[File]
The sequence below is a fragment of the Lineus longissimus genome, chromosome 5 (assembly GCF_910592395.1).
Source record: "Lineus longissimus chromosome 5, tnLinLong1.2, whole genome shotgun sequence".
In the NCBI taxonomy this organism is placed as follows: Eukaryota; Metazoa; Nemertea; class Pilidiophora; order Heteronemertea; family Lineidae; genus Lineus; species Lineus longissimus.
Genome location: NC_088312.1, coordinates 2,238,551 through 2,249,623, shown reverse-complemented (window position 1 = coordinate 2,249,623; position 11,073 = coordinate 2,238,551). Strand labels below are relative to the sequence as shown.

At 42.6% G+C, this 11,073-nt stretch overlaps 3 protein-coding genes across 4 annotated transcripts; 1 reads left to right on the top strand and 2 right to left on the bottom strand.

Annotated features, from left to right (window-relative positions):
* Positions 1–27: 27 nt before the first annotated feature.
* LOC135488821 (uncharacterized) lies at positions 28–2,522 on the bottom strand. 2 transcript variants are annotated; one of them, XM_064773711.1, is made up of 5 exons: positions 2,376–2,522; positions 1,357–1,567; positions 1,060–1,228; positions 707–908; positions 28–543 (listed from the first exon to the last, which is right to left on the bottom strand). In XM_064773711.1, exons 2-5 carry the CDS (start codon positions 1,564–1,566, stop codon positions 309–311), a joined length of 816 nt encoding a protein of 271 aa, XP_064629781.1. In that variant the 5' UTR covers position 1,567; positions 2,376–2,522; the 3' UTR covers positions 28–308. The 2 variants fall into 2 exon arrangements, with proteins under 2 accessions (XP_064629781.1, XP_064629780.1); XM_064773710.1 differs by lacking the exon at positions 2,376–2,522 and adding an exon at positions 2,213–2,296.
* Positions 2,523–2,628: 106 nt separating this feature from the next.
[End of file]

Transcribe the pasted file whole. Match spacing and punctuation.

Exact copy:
The sequence below is a fragment of the Lineus longissimus genome, chromosome 5 (assembly GCF_910592395.1).
Source record: "Lineus longissimus chromosome 5, tnLinLong1.2, whole genome shotgun sequence".
In the NCBI taxonomy this organism is placed as follows: Eukaryota; Metazoa; Nemertea; class Pilidiophora; order Heteronemertea; family Lineidae; genus Lineus; species Lineus longissimus.
Genome location: NC_088312.1, coordinates 2,238,551 through 2,249,623, shown reverse-complemented (window position 1 = coordinate 2,249,623; position 11,073 = coordinate 2,238,551). Strand labels below are relative to the sequence as shown.

At 42.6% G+C, this 11,073-nt stretch overlaps 3 protein-coding genes across 4 annotated transcripts; 1 reads left to right on the top strand and 2 right to left on the bottom strand.

Annotated features, from left to right (window-relative positions):
* Positions 1–27: 27 nt before the first annotated feature.
* LOC135488821 (uncharacterized) lies at positions 28–2,522 on the bottom strand. 2 transcript variants are annotated; one of them, XM_064773711.1, is made up of 5 exons: positions 2,376–2,522; positions 1,357–1,567; positions 1,060–1,228; positions 707–908; positions 28–543 (listed from the first exon to the last, which is right to left on the bottom strand). In XM_064773711.1, exons 2-5 carry the CDS (start codon positions 1,564–1,566, stop codon positions 309–311), a joined length of 816 nt encoding a protein of 271 aa, XP_064629781.1. In that variant the 5' UTR covers position 1,567; positions 2,376–2,522; the 3' UTR covers positions 28–308. The 2 variants fall into 2 exon arrangements, with proteins under 2 accessions (XP_064629781.1, XP_064629780.1); XM_064773710.1 differs by lacking the exon at positions 2,376–2,522 and adding an exon at positions 2,213–2,296.
* Positions 2,523–2,628: 106 nt separating this feature from the next.